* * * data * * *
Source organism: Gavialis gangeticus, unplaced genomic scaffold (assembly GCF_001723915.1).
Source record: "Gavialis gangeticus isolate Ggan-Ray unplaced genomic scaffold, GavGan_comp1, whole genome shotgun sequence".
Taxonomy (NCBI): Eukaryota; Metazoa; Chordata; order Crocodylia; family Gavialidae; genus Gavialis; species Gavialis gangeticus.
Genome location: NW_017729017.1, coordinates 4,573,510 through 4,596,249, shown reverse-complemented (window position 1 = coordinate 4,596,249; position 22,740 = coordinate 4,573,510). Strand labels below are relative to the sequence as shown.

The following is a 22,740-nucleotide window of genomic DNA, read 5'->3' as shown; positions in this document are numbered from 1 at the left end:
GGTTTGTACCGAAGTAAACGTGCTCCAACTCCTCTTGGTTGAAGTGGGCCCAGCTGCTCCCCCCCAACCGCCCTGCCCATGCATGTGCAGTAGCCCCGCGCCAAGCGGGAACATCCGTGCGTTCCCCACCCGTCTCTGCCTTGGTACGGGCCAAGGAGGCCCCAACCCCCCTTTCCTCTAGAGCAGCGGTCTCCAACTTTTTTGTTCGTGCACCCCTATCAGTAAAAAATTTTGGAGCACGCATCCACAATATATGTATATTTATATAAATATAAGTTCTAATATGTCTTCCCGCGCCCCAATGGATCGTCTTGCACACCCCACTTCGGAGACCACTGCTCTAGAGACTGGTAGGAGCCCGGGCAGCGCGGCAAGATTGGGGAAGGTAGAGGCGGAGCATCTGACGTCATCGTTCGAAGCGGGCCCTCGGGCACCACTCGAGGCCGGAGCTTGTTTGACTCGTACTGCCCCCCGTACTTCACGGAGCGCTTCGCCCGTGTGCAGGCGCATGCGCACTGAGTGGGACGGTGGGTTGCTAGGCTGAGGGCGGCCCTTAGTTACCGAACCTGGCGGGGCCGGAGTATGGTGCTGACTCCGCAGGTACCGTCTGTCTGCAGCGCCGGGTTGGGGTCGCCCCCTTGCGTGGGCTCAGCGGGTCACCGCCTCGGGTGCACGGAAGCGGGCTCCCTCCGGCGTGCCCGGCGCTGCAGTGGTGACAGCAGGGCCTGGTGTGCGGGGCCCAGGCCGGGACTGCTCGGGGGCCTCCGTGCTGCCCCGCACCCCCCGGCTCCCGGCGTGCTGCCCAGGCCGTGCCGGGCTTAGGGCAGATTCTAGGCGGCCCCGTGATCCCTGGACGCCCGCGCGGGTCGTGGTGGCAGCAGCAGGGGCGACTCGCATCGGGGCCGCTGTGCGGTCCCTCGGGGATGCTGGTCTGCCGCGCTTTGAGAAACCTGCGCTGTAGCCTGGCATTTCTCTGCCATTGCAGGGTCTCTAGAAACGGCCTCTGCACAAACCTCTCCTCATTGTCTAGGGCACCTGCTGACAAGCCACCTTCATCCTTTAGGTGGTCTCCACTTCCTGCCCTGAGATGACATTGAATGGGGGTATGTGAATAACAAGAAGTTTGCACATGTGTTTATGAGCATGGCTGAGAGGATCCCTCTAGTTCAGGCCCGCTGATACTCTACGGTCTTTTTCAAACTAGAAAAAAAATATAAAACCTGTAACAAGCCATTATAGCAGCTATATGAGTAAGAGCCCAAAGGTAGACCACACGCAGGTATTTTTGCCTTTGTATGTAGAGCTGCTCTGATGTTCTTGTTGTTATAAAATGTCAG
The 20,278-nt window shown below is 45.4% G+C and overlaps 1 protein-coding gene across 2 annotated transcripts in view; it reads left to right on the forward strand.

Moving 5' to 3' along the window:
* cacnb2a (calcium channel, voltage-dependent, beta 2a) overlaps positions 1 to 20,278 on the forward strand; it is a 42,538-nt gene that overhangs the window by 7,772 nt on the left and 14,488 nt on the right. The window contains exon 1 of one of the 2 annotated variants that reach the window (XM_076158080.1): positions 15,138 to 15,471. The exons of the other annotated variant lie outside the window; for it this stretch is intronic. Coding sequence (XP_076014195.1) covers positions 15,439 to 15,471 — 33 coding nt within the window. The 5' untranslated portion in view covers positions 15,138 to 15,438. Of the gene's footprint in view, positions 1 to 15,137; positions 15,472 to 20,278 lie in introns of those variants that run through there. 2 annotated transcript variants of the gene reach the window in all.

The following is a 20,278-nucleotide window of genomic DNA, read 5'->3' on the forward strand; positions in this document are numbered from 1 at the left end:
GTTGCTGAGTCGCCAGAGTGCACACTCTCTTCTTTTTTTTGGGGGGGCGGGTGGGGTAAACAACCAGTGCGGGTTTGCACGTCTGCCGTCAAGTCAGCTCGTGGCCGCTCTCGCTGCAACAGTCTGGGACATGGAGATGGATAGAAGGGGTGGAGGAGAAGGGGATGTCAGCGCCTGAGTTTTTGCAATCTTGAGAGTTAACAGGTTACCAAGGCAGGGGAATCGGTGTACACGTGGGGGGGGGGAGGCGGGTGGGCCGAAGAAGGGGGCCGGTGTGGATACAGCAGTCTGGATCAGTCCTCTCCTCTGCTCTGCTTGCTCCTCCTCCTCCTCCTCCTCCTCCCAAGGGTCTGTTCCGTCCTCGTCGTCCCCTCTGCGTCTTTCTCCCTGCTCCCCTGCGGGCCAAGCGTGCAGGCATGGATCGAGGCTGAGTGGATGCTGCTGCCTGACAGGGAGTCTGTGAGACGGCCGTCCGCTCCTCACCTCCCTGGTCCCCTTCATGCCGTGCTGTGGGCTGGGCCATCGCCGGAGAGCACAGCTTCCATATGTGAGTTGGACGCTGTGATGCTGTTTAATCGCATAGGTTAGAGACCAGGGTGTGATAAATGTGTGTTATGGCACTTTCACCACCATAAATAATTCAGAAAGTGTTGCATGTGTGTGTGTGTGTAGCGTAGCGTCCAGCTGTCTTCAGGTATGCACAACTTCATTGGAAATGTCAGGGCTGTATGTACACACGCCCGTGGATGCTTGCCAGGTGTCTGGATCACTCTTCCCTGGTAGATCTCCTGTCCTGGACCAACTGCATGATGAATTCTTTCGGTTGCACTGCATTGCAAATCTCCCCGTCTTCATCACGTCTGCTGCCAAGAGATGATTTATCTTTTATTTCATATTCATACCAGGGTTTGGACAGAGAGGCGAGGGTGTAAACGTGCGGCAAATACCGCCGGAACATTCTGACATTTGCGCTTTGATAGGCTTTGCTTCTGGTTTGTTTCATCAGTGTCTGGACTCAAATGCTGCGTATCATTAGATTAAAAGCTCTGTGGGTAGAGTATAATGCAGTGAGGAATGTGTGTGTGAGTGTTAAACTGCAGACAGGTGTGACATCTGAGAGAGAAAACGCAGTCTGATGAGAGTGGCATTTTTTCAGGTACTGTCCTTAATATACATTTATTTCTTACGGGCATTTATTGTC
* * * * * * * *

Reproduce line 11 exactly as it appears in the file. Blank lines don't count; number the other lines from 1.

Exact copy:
GTTGCTGAGTCGCCAGAGTGCACACTCTCTTCTTTTTTTTGGGGGGGCGGGTGGGGTAAACAACCAGTGCGGGTTTGCACGTCTGCCGTCAAGTCAGCTCGTGGCCGCTCTCGCTGCAACAGTCTGGGACATGGAGATGGATAGAAGGGGTGGAGGAGAAGGGGATGTCAGCGCCTGAGTTTTTGCAATCTTGAGAGTTAACAGGTTACCAAGGCAGGGGAATCGGTGTACACGTGGGGGGGGGGAGGCGGGTGGGCCGAAGAAGGGGGCCGGTGTGGATACAGCAGTCTGGATCAGTCCTCTCCTCTGCTCTGCTTGCTCCTCCTCCTCCTCCTCCTCCTCCCAAGGGTCTGTTCCGTCCTCGTCGTCCCCTCTGCGTCTTTCTCCCTGCTCCCCTGCGGGCCAAGCGTGCAGGCATGGATCGAGGCTGAGTGGATGCTGCTGCCTGACAGGGAGTCTGTGAGACGGCCGTCCGCTCCTCACCTCCCTGGTCCCCTTCATGCCGTGCTGTGGGCTGGGCCATCGCCGGAGAGCACAGCTTCCATATGTGAGTTGGACGCTGTGATGCTGTTTAATCGCATAGGTTAGAGACCAGGGTGTGATAAATGTGTGTTATGGCACTTTCACCACCATAAATAATTCAGAAAGTGTTGCATGTGTGTGTGTGTGTAGCGTAGCGTCCAGCTGTCTTCAGGTATGCACAACTTCATTGGAAATGTCAGGGCTGTATGTACACACGCCCGTGGATGCTTGCCAGGTGTCTGGATCACTCTTCCCTGGTAGATCTCCTGTCCTGGACCAACTGCATGATGAATTCTTTCGGTTGCACTGCATTGCAAATCTCCCCGTCTTCATCACGTCTGCTGCCAAGAGATGATTTATCTTTTATTTCATATTCATACCAGGGTTTGGACAGAGAGGCGAGGGTGTAAACGTGCGGCAAATACCGCCGGAACATTCTGACATTTGCGCTTTGATAGGCTTTGCTTCTGGTTTGTTTCATCAGTGTCTGGACTCAAATGCTGCGTATCATTAGATTAAAAGCTCTGTGGGTAGAGTATAATGCAGTGAGGAATGTGTGTGTGAGTGTTAAACTGCAGACAGGTGTGACATCTGAGAGAGAAAACGCAGTCTGATGAGAGTGGCATTTTTTCAGGTACTGTCCTTAATATACATTTATTTCTTACGGGCATTTATTGTC